Govern­ment rolls out rail­way stim­u­lus plan

China Daily (Canada) - - BUSINESS - By ZHENG YANGPENG zhengyang­peng@chi­nadaily.com.cn

In­vest­ment has again emerged as a key means to prop up the econ­omy as a run of dis­ap­point­ing eco­nomic fig­ures have raised con­cerns that eco­nomic growth in the first quar­ter might slip be­low the of­fi­cial tar­get of “about 7.5 per­cent”. The South­ern Hainan provin­cial govern­ment has planned a 1.8 tril­lion yuan ($290 bil­lion) in­vest­ment pack­age that in­cludes a high­way net­work, a med­i­cal tourism zone and a space ex­plo­ration theme park, China Se­cu­ri­ties Jour­nal re­ported. A pro­gram of co­or­di­nated de­vel­op­ment for Bei­jing-Tian­jinHe­bei is also gain­ing trac­tion.

As spec­u­la­tion rose as to whether some provin­cial gov­ern­ments may again be re­sort­ing to their own ver­sions of an in­vest­ment-spear­head­ing stim­u­lus pack­age, ex­perts dis­missed the pos­si­bil­ity of lo­cal govern­ment rac­ing each other to roll out such pack­ages.

“Lo­cal gov­ern­ments have limited scope to primethep­umpof theecon­omy be­cause they are bur­dened by heavy debt,” said Liu Shengjun, an eco­nom­ics pro­fes­sor at the China Europe In­ter­na­tional Busi­ness School.

In­stead, the cen­tral govern­ment, which car­ries a much lower debt ra­tio, will step in, us­ing in­vest­ment to spur the econ­omy.

Of the three ma­jor “tar­geted stim­u­lus” mea­sures an­nounced af­ter Wed­nes­day’s State Coun­cil ex­ec­u­tive meet­ing, which was presided over by Pre­mier Li Ke­qiang, two were about in­vest­ment: greater sup­port for the re­de­vel­op­ment of run-down ur­ban ar­eas and more in­vest­ment in rail­way con­struc­tion.

“Ac­cel­er­at­ing the re­de­vel­op­ment of shan­ty­town ar­eas is a manda­tory task for im­prov­ing people’s lives. It also could ef­fec­tively pull up in­vest­ment and boost con­sump­tion,” a state­ment from the State Coun­cil said. It also said that more in­vest­ment in rail­ways could in­crease rev­enue and pull up a num­ber of re­lated in­dus­tries.

For the first time, the na­tion will es­tab­lish a spe­cial in­sti­tu­tion un­der the China De­vel­op­ment Bank, a pol­icy bank em­pow­ered to is­sue spe­cial bonds to fi­nance gov­ern­mentsub­si­dized hous­ing projects.

In the rail­way sec­tor, the govern­ment vowed to deepen in­vest­ment regime re­forms. Mea­sures in­clude set­tin­gupa lon­gawaited de­vel­op­ment fund, more types of fi­nanc­ing bonds and greater par­tic­i­pa­tion of pri­vate cap­i­tal.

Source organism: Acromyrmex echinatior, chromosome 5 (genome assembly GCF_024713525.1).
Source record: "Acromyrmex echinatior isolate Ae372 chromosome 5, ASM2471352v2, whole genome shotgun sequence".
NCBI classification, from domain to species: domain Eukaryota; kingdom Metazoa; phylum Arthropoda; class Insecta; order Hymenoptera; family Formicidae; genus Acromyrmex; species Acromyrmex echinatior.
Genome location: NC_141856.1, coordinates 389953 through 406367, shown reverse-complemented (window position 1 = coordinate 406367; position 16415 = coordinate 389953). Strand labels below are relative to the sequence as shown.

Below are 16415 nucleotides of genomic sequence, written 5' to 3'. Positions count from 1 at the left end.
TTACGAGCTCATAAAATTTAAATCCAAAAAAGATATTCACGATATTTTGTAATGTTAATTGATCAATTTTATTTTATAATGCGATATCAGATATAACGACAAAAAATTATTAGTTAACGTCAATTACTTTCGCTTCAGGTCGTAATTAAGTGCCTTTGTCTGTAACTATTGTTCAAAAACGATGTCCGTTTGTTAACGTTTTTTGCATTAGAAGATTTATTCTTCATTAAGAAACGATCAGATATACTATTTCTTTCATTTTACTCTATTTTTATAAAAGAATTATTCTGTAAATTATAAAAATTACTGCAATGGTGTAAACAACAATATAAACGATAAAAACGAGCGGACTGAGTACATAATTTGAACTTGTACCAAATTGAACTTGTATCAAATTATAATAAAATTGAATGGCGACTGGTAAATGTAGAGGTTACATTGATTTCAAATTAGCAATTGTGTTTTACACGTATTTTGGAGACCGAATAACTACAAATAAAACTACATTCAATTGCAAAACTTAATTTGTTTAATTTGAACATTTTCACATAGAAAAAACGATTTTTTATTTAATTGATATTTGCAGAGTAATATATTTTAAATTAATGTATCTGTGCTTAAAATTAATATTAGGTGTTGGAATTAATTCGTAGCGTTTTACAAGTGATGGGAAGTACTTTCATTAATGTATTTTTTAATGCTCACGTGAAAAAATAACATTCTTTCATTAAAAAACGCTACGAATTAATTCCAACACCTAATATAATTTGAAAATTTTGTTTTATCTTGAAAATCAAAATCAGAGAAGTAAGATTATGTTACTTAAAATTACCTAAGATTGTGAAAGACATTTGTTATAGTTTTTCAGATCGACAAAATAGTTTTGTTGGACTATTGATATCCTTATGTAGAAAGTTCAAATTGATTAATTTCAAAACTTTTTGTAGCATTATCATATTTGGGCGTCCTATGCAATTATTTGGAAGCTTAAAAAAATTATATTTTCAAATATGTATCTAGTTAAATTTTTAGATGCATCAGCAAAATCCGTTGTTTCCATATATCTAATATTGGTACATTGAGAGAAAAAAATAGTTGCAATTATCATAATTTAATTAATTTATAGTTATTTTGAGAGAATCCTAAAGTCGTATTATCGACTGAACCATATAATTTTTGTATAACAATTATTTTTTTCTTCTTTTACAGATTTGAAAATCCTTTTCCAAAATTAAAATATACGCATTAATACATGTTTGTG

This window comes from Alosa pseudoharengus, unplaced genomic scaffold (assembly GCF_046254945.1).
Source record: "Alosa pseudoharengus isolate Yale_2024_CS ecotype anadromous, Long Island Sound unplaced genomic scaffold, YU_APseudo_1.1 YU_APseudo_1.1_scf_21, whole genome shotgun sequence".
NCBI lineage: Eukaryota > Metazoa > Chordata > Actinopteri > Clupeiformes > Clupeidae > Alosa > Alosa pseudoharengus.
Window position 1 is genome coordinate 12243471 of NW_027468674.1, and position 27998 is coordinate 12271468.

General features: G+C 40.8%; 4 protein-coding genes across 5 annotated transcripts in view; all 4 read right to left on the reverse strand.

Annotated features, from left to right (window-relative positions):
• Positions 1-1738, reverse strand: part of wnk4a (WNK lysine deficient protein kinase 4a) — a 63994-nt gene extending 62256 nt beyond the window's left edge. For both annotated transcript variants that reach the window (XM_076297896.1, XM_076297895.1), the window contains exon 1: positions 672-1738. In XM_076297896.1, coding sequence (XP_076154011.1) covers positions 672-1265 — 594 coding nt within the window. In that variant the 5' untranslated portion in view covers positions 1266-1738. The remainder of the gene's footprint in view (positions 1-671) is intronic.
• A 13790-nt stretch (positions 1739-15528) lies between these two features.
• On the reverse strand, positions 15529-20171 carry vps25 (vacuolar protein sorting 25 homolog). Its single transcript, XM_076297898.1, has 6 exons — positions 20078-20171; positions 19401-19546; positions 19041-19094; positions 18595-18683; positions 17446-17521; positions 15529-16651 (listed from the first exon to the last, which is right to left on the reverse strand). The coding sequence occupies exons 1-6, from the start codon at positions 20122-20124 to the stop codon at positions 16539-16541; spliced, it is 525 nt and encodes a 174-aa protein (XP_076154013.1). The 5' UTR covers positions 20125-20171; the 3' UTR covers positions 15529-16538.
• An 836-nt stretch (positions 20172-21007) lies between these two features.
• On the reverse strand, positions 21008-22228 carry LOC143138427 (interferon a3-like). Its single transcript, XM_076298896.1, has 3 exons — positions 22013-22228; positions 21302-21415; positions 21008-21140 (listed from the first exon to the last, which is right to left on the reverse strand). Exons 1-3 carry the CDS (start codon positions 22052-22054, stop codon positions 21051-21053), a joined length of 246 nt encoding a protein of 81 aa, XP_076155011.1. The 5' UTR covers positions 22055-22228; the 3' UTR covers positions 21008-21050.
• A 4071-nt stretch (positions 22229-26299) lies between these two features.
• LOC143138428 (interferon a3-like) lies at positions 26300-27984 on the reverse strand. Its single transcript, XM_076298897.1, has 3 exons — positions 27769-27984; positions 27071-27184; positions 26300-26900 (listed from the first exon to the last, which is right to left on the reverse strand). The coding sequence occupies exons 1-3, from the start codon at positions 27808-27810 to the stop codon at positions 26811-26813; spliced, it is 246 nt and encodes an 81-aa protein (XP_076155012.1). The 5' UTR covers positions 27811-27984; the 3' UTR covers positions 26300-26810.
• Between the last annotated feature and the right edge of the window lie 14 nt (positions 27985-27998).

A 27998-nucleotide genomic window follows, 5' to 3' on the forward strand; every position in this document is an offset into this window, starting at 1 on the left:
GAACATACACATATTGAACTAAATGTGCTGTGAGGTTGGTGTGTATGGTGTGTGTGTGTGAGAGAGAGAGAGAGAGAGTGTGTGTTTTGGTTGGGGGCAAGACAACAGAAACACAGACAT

A to­tal of 6,600 kilo­me­ters of new rail lines will be put into use this year, an in­crease of more than 1,000 kilo­me­ters over last year, ac­cord­ing to the state­ment. Of the newly added lines, nearly 80 per­cent will be in cen­tral and western China.

The govern­ment said it will is­sue bonds worth 150 bil­lion yuan ($24 bil­lion) to fi­nance rail­way con­struc­tion this year.

Chen Hufei, a macroe­co­nomic an­a­lyst with Bank of Com­mu­ni­ca­tions Ltd, said these mea­sures are ex­pected to pre­vent the flag­ging in­vest­ment sec­tor from slip­ping fur­ther.

Fixed-as­set in­vest­ment growth in the first two months of the year dropped to a record low of 17.9 per­cent, down from 19.3 per­cent for the whole of 2013.

“As property in­vest­ment fell, and the man­u­fac­tur­ing sec­tor be­came plagued by ex­ces­sive ca­pac­ity, in­vest­ment in in­fra­struc­ture be­came key for the cen­tral govern­ment,” Chen said, adding that his re­search team fore­cast that first quar­ter in­vest­ment growth would end at 18.5 per­cent.

In­vest­ment has ac­counted for about a half of China’s GDP in re­cent years.Property, man­u­fac­tur­ing and in­fra­struc­ture are the three main com­po­nents of the world’s sec­ond-largest econ­omy’s fixed-as­set in­vest­ments.

The cur­rent se­lec­tive stim­u­lus pack­age is a re­run of mea­sures adopted in mid-2013, when the econ­omy was los­ing steam, an­a­lysts said, but they also saw signs of re­form in with the in­vest­ment-led pro-growth mea­sures.

For ex­am­ple, the setup of a rail­way de­vel­op­ment fund is a new ini­tia­tive, al­though it has been ad­vo­cated for years. Ex­perts said it is a mech­a­nism to en­cour­age pri­vate cap­i­tal’s par­tic­i­pa­tion, as in­vestors are doubt­ful about us­ing tra­di­tional in­vest­ments.

China also sig­naled its will­ing­ness to loosen its tight con­trol over rail­way prices by an­nounc­ing on Tues­day that freight prices of a rail line in coal-rich north­west­ernChina will be de­ter­mined solely by oper­a­tors, cus­tomers and in­vestors.

This is the first time

that

China

has opened up prices of rail trans­porta­tion.

Xie Yax­uan, head of macroe­co­nomic re­search with China Mer­chants Se­cu­ri­ties Co Ltd, said the govern­ment prefers to use re­form to spur growth, though it takes more time.

“The tra­di­tional meth­ods are like an­tibi­otics: a quick cure but with side ef­fects. The re­form mea­sures are like tra­di­tional Chi­nese medicine: fewer side ef­fects but a slower cure. The lat­ter is good, but I’mnot op­ti­mistic about its short-term ef­fec­tive­ness,” he said.

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